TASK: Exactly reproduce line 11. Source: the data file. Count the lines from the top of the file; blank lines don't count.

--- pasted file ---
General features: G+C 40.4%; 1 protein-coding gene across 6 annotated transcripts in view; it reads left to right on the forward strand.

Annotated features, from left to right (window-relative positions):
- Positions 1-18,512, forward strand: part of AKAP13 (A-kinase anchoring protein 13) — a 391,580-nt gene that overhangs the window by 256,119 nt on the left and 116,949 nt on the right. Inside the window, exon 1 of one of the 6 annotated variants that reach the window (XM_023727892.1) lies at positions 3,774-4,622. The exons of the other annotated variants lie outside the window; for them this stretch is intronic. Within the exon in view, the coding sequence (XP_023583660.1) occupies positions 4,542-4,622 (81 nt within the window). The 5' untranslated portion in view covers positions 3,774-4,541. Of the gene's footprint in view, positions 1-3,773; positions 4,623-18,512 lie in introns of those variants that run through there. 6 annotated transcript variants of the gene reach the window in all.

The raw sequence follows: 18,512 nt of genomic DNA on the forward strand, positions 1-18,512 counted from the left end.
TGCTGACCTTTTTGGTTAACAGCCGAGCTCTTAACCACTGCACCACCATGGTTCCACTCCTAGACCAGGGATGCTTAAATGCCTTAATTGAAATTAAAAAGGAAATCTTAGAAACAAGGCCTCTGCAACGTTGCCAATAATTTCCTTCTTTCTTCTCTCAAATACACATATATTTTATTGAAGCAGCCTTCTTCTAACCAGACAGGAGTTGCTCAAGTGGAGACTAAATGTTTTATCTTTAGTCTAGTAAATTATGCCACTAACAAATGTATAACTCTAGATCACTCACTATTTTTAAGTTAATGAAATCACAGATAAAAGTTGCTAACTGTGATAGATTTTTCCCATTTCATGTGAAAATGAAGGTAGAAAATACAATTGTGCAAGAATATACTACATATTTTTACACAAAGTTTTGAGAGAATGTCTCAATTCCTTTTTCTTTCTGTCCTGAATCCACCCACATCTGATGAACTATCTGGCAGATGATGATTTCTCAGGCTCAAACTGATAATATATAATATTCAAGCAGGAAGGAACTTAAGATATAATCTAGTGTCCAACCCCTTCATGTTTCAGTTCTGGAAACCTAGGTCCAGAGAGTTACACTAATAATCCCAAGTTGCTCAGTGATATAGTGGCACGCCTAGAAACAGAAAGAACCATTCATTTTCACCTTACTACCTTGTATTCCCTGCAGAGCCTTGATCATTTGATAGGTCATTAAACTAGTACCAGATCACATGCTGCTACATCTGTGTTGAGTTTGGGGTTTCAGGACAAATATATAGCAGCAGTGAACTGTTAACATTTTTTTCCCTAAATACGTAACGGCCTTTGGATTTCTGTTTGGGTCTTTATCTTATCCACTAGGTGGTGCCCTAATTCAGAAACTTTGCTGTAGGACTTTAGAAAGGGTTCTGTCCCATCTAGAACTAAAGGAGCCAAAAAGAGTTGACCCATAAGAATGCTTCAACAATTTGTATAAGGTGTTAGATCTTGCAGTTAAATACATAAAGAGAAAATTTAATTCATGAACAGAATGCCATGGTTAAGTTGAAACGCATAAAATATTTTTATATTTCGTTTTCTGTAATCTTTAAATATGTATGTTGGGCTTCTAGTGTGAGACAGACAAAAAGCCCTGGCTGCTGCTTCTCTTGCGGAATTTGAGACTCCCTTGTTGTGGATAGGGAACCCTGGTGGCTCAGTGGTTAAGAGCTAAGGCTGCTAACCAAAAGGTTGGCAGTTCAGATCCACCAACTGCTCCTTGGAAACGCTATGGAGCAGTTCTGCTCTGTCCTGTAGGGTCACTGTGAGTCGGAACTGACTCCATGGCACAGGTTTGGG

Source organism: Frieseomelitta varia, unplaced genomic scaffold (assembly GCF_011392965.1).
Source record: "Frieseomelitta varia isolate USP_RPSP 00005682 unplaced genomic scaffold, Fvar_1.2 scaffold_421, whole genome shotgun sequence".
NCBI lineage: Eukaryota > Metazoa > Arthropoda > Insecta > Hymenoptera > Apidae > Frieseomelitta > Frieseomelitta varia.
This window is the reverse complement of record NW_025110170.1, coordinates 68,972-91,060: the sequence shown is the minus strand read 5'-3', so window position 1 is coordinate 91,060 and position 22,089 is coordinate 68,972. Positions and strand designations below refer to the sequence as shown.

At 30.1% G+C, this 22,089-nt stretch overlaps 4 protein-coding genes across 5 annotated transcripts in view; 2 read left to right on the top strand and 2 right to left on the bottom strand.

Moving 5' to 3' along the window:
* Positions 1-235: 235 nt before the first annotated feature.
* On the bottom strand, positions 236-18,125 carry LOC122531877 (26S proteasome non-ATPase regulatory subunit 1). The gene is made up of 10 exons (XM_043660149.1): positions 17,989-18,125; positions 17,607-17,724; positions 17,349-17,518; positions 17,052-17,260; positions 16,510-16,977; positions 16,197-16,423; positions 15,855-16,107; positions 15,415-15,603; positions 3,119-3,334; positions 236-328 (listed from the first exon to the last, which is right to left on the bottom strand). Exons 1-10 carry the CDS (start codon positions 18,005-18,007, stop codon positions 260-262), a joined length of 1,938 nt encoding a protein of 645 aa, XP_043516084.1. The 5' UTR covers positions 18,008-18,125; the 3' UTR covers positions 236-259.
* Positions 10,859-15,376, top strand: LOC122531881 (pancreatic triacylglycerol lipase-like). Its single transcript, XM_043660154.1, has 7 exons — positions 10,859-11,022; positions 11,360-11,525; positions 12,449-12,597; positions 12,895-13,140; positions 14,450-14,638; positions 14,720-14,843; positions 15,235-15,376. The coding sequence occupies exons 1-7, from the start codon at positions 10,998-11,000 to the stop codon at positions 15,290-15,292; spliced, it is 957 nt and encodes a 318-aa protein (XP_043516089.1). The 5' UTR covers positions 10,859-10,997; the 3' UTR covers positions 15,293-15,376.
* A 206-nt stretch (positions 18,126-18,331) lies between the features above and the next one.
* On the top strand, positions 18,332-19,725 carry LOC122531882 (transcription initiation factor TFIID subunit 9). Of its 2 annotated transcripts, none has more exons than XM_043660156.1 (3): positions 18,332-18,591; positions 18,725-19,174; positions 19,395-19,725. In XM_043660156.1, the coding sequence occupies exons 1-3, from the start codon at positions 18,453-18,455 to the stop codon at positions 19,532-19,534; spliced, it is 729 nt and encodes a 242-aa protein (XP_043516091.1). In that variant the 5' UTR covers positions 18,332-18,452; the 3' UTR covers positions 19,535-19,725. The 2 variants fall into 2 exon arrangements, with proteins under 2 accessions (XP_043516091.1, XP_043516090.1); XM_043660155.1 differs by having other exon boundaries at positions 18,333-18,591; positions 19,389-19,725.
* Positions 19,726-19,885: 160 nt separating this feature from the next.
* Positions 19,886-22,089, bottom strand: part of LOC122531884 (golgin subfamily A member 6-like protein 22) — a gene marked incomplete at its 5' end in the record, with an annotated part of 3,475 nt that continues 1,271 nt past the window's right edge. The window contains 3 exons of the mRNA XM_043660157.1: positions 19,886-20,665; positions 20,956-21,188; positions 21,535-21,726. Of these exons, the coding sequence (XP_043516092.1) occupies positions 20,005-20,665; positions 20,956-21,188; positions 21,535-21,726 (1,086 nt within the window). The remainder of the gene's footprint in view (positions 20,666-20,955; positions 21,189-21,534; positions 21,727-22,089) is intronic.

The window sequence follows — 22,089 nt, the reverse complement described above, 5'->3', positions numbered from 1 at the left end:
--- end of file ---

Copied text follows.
Moving 5' to 3' along the window: